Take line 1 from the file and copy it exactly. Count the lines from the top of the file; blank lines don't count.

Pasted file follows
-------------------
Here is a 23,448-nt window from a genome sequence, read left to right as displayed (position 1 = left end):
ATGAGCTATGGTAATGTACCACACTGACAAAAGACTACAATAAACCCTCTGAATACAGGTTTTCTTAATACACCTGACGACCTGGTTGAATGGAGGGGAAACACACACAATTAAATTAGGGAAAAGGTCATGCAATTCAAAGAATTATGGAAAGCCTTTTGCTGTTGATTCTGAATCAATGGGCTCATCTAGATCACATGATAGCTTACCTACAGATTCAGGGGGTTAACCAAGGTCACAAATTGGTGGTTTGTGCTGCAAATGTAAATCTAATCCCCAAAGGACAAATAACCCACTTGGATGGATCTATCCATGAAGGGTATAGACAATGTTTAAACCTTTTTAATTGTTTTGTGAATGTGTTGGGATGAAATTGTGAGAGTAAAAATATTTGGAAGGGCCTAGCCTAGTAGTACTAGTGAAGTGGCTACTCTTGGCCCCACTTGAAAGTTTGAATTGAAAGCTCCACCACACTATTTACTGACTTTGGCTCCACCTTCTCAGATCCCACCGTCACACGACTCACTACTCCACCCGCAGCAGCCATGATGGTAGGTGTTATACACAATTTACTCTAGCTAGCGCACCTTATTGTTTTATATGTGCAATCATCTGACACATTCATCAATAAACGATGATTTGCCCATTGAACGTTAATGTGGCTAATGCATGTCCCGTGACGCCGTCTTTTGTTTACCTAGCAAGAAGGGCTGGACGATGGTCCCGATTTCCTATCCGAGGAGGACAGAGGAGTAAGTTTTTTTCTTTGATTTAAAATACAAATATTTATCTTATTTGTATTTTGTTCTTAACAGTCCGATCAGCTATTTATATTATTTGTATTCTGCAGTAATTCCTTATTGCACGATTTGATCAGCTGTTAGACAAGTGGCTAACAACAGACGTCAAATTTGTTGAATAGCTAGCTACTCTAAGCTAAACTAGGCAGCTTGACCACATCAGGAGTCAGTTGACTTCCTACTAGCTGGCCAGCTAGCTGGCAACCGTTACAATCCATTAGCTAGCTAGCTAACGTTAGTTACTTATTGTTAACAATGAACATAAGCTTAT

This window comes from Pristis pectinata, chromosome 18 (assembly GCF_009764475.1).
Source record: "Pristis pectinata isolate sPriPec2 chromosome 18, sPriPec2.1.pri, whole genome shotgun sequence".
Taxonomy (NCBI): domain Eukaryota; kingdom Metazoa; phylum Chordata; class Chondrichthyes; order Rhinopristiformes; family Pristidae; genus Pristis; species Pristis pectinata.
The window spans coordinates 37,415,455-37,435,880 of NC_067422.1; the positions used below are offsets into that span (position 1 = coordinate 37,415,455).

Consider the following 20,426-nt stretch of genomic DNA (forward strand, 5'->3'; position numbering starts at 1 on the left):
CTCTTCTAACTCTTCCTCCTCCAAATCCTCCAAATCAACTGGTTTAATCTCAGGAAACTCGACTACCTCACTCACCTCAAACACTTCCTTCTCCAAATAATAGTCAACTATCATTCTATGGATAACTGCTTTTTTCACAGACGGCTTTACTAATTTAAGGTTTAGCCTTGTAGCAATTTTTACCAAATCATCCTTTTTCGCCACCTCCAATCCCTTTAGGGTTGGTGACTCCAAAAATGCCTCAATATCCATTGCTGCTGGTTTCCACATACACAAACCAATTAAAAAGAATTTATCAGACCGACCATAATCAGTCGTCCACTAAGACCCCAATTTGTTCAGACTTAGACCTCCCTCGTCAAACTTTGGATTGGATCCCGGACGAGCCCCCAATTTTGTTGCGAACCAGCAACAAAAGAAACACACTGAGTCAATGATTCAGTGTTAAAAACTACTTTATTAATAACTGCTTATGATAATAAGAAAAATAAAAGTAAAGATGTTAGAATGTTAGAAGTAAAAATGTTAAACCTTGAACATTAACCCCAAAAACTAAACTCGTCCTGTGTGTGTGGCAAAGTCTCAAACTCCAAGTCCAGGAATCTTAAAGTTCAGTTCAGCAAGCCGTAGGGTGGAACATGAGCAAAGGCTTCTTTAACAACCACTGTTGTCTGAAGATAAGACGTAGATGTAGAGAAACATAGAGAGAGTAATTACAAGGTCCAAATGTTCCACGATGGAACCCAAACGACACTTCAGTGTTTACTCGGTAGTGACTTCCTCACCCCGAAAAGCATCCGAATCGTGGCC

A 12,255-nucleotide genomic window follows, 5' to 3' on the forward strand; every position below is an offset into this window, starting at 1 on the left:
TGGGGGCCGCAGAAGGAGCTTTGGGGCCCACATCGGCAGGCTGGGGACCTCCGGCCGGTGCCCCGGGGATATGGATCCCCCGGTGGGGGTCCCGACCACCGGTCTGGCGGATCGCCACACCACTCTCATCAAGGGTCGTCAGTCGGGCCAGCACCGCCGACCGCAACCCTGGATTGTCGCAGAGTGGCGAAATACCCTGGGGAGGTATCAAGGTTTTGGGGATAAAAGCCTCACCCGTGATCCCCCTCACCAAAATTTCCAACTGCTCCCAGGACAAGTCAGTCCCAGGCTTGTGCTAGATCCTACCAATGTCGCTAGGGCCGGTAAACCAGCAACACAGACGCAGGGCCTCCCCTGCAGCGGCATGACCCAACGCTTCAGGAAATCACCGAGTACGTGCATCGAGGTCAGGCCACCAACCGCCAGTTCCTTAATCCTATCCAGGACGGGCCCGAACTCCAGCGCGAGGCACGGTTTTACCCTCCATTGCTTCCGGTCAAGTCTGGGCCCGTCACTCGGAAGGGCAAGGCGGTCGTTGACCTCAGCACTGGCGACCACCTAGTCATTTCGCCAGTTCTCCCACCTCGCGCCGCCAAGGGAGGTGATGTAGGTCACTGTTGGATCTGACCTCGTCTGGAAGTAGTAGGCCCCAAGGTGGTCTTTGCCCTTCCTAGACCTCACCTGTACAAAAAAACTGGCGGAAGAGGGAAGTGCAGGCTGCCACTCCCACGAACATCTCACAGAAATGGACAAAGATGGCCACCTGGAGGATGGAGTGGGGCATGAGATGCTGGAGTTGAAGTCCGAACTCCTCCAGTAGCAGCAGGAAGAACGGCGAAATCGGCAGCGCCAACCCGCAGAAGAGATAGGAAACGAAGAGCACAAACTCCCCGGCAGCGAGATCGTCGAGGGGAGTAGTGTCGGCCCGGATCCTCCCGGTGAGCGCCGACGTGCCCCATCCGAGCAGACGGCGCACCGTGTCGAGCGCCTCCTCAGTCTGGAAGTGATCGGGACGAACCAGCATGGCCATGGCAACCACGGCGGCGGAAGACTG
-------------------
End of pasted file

Here is a 23,448-nt window from a genome sequence, read left to right as displayed (position 1 = left end):